Dagong Global Credit Rating Co., Ltd.
June 4, 2018
Dagong Global Credit Rating Co., Ltd. (hereafter referred to as “Dagong”) has decided today to maintain the local and foreign currency sovereign credit ratings of the Kingdom of the Netherlands (hereafter referred to as “the Netherlands”) at AA+, each with a stable outlook. The Netherlands faces eased political pressure at home with promising economic prospects. Structural adjustment to government finances has yielded some initial results, helping consolidate the basis of repayment sources and render government debt more secure. Hence, government solvency is stable.
The key reasons for maintaining the sovereign credit ratings of the Netherlands are below:
First, the Netherlands sees continuity of regime held by conventional parties, assuring a sound political ecology. The Dutch coalition government, as led by the country’s largest political party, the People's Party for Freedom and Democracy, has reached a consensus following prolonged negotiations over cabinet formation, thus the country’s political situation restores stability. However, the narrow majority underscores the fact that the governing coalition only exercises weak control over the parliament, and government might encounter obstruction when carrying out policies concerning finance-tax balance, and labor reform, among others. Moreover, the European Central Bank has adopted a quantitative easing policy and continues providing credit support for the Netherlands, rendering its banking system sound across the board. Nonetheless, there remain liquidity risks from mismatch between asset and liability maturities, while the long-standing low-rate environment brings banks’ profit structure under pressure as those banks feature traditional credit businesses.
Second, domestic demand will shore up moderate growth in the near term, while in the medium and long term, the Netherlands has certain growth potential. In the short term, adjusting income tax brackets, raising the minimum wage, as well as a consistently improved labor market will all help increase households’ disposable income, thus individual consumption remains strong. Although cutting corporate tax and abolishing dividend tax encourage private and foreign investment, yet property investment will be constrained by the fact that both housing property tax and deductions for mortgage interest relief suppress prices. Therefore, overall investment slightly slows down. Frequent earthquakes cause gas production in Groningen to decline year by year, which will ultimately dampen energy exports. Meanwhile, some uncertainty exists over external demand considering trade protectionism, thus providing less impetus for net export. It is forecasted that in 2018 and 2019, the Netherlands will register a growth rate of 3.2% and 2.4%, respectively. In the long term, the Netherlands’ industrial base and its obvious competitive advantage can somewhat offset the negative impact upon growth potential exerted by structural problems - including the limited growth of productivity, heavy corporate tax, as well as a rigid labor market, among others. It is projected that the Netherlands’ growth rate will average around 2.0% in the medium and long term.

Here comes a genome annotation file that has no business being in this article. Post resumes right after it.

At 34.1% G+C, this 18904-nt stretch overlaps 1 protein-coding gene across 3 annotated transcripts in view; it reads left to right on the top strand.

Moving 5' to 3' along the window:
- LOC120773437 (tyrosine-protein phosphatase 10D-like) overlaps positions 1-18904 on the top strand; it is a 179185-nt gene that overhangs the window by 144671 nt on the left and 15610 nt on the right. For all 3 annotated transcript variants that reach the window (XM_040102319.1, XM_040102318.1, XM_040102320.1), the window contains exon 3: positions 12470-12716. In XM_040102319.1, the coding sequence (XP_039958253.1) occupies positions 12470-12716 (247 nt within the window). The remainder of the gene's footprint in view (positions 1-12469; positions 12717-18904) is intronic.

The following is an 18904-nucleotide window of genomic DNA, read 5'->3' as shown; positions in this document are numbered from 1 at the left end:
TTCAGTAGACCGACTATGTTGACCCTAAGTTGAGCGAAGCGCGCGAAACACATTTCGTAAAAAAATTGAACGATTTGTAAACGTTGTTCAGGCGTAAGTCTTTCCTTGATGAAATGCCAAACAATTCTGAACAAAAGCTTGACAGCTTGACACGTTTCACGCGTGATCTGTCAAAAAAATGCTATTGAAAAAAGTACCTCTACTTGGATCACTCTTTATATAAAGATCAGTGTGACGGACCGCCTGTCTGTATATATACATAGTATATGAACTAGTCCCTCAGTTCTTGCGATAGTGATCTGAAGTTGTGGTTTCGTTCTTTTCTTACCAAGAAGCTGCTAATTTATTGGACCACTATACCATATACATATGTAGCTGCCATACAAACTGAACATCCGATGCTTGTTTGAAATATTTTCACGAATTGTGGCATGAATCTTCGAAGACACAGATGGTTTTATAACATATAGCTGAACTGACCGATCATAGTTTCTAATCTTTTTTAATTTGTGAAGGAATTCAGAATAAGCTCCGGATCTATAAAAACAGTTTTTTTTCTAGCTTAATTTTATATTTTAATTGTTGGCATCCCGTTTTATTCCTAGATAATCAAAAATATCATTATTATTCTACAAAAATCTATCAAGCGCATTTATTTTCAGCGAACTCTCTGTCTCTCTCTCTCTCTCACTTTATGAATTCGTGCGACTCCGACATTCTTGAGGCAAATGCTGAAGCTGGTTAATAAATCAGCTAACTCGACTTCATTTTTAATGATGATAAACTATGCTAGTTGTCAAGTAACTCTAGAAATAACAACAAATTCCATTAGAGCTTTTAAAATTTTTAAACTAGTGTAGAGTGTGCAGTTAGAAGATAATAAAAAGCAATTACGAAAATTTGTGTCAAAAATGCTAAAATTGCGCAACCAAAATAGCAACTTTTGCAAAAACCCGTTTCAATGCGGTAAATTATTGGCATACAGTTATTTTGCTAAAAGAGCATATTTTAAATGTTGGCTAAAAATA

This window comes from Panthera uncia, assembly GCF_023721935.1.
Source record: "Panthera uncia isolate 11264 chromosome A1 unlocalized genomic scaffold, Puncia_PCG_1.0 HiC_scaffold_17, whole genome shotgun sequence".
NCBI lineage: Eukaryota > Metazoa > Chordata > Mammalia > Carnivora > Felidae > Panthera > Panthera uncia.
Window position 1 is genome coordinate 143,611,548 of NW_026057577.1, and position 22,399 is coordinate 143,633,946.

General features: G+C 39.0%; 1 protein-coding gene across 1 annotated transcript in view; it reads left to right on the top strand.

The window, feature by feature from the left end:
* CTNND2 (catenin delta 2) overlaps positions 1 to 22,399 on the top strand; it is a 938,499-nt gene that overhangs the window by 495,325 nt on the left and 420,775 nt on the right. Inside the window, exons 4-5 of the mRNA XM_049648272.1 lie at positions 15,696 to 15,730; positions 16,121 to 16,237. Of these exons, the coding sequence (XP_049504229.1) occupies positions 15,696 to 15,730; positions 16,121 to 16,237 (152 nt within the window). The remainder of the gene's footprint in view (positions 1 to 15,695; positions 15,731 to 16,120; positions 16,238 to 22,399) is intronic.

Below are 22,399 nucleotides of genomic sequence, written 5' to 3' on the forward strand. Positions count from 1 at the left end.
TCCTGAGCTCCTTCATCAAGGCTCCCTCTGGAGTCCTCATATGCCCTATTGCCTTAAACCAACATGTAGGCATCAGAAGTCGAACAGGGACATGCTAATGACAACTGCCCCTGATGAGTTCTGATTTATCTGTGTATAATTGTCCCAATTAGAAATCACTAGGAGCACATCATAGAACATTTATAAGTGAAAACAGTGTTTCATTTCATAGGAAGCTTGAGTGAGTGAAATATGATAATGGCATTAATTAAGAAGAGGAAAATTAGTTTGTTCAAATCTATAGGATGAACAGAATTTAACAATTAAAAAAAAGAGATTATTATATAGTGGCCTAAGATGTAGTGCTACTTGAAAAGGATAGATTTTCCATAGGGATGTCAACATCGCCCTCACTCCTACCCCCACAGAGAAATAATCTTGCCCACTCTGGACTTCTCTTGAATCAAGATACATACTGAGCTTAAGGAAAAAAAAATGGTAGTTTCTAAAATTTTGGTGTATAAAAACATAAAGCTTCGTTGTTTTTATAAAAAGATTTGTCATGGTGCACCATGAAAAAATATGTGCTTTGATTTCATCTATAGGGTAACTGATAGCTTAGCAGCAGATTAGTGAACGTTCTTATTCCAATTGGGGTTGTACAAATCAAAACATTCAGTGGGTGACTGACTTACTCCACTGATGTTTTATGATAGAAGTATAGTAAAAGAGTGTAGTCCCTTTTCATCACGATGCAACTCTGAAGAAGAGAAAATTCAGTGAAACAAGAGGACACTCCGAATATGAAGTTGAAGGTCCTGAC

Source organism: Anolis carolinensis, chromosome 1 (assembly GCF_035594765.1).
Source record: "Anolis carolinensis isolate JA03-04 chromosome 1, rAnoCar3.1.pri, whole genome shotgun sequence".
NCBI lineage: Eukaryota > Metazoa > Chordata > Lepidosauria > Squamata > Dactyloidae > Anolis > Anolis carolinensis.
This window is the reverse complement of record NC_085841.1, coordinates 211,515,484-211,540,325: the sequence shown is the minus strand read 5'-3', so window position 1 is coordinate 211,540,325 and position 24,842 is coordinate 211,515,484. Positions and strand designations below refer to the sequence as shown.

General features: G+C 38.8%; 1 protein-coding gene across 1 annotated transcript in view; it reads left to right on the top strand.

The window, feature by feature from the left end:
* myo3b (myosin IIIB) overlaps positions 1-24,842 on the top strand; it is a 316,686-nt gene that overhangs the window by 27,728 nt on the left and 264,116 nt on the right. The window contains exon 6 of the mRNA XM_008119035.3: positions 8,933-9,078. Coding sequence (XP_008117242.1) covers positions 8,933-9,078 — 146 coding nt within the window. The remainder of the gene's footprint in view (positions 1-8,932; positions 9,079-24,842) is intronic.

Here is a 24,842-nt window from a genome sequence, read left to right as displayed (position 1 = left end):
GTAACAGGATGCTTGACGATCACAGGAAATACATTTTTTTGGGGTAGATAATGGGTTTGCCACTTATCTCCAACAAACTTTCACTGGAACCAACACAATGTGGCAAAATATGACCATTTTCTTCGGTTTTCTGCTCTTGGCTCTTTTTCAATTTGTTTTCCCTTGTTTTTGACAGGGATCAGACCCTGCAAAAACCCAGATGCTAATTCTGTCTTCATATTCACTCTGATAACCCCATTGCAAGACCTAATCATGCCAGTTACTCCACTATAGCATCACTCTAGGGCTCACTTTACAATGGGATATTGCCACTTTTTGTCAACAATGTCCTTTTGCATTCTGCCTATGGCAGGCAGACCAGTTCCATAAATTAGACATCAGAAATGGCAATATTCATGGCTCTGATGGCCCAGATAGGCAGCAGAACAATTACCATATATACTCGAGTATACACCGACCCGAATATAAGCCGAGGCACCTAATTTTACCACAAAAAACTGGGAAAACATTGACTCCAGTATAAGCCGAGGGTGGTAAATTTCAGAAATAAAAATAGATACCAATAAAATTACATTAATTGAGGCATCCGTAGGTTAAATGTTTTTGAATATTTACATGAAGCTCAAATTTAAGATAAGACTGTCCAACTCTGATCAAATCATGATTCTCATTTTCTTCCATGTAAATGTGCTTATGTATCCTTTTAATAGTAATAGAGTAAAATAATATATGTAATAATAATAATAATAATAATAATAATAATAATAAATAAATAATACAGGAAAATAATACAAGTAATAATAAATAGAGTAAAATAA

Third, the country’s steady reduction in spending stabilizes financial surplus while repayment sources are secure at a high level. In the near term, direct cuts in tax rates render fiscal revenues limited, yet gradual improvements in social welfare bring about a steady reduction in fixed expenditures upon unemployment, education, and social assistance. It is expected that in 2018 and 2019, the Dutch general government fiscal surplus will expand to 1.4% and 1.5%, while the ratios of general government financing needs to fiscal revenues over the same period reach 12.3% and 8.9%, respectively. Moreover, the Netherlands’ financial assets cause the government’s net debt burden to amount to 36.1%. This trend, coupled with relatively low financing costs, and a comparatively great financing capacity internationally, renders government repayment sources sufficient and highly secure.
Fourth, government debt falls, thus solvency is stable. Owing to continuing fiscal surplus and extremely low financing costs, 2017 witnessed the general government debt burden fall below 60% following the outbreak of the euro debt crisis, and this falling tendency will remain in the near term. It is projected that in 2018 and 2019, general government debt will drop to 54.8% and 53.1%, while the ratios of the aforementioned debt to fiscal revenues are 125.2% and 121.4%, respectively. Besides, this debt is mainly long-term euro-denominated debt, thus government solvency is stable.
In the short term, the Netherlands’ political situation will tend towards stability. The country’s strong domestic demand stimulates steady growth, while fiscal surplus expands progressively, and repayment sources are sufficient. Additionally, considering the Netherlands’ relatively low financing needs, a continuing surplus in current account, and the position of a net creditor, government solvency is stable. Therefore, Dagong assigns a stable local and foreign currency sovereign credit rating outlook for the Netherlands for the following one to two years.